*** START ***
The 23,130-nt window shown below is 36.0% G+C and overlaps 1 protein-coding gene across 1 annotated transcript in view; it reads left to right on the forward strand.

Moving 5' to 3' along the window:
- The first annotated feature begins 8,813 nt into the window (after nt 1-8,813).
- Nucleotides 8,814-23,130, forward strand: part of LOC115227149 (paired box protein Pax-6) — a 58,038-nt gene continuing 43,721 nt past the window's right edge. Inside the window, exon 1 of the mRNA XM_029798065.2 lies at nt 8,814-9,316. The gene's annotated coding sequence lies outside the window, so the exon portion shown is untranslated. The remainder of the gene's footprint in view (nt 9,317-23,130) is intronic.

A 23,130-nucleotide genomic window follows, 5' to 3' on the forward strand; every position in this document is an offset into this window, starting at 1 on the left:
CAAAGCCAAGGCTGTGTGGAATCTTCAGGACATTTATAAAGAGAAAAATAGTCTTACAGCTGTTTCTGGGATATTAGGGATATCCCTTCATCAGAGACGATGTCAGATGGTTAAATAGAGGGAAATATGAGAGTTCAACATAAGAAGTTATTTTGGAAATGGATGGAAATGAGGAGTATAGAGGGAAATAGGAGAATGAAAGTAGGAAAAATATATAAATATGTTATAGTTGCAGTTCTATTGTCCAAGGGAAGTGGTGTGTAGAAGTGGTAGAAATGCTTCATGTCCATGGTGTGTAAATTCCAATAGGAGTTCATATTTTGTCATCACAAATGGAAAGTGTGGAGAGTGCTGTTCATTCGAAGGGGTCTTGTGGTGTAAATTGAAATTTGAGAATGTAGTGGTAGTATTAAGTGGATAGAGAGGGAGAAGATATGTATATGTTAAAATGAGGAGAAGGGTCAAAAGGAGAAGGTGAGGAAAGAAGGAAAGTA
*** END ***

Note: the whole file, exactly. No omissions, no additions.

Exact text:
The 23,130-nt window shown below is 36.0% G+C and overlaps 1 protein-coding gene across 1 annotated transcript in view; it reads left to right on the forward strand.

Moving 5' to 3' along the window:
- The first annotated feature begins 8,813 nt into the window (after nt 1-8,813).
- Nucleotides 8,814-23,130, forward strand: part of LOC115227149 (paired box protein Pax-6) — a 58,038-nt gene continuing 43,721 nt past the window's right edge. Inside the window, exon 1 of the mRNA XM_029798065.2 lies at nt 8,814-9,316. The gene's annotated coding sequence lies outside the window, so the exon portion shown is untranslated. The remainder of the gene's footprint in view (nt 9,317-23,130) is intronic.

A 23,130-nucleotide genomic window follows, 5' to 3' on the forward strand; every position in this document is an offset into this window, starting at 1 on the left:
CAAAGCCAAGGCTGTGTGGAATCTTCAGGACATTTATAAAGAGAAAAATAGTCTTACAGCTGTTTCTGGGATATTAGGGATATCCCTTCATCAGAGACGATGTCAGATGGTTAAATAGAGGGAAATATGAGAGTTCAACATAAGAAGTTATTTTGGAAATGGATGGAAATGAGGAGTATAGAGGGAAATAGGAGAATGAAAGTAGGAAAAATATATAAATATGTTATAGTTGCAGTTCTATTGTCCAAGGGAAGTGGTGTGTAGAAGTGGTAGAAATGCTTCATGTCCATGGTGTGTAAATTCCAATAGGAGTTCATATTTTGTCATCACAAATGGAAAGTGTGGAGAGTGCTGTTCATTCGAAGGGGTCTTGTGGTGTAAATTGAAATTTGAGAATGTAGTGGTAGTATTAAGTGGATAGAGAGGGAGAAGATATGTATATGTTAAAATGAGGAGAAGGGTCAAAAGGAGAAGGTGAGGAAAGAAGGAAAGTA